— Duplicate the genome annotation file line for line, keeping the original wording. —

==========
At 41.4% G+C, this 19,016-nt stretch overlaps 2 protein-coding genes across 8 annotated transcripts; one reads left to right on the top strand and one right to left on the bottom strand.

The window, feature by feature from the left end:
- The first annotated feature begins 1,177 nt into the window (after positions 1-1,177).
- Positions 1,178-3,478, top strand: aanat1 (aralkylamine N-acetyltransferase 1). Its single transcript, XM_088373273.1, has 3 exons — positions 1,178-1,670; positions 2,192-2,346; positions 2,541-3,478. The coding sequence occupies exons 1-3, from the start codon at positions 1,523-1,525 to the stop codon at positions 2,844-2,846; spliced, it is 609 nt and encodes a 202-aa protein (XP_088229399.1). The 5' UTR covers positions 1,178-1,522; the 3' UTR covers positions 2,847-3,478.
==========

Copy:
At 41.4% G+C, this 19,016-nt stretch overlaps 2 protein-coding genes across 8 annotated transcripts; one reads left to right on the top strand and one right to left on the bottom strand.

The window, feature by feature from the left end:
- The first annotated feature begins 1,177 nt into the window (after positions 1-1,177).
- Positions 1,178-3,478, top strand: aanat1 (aralkylamine N-acetyltransferase 1). Its single transcript, XM_088373273.1, has 3 exons — positions 1,178-1,670; positions 2,192-2,346; positions 2,541-3,478. The coding sequence occupies exons 1-3, from the start codon at positions 1,523-1,525 to the stop codon at positions 2,844-2,846; spliced, it is 609 nt and encodes a 202-aa protein (XP_088229399.1). The 5' UTR covers positions 1,178-1,522; the 3' UTR covers positions 2,847-3,478.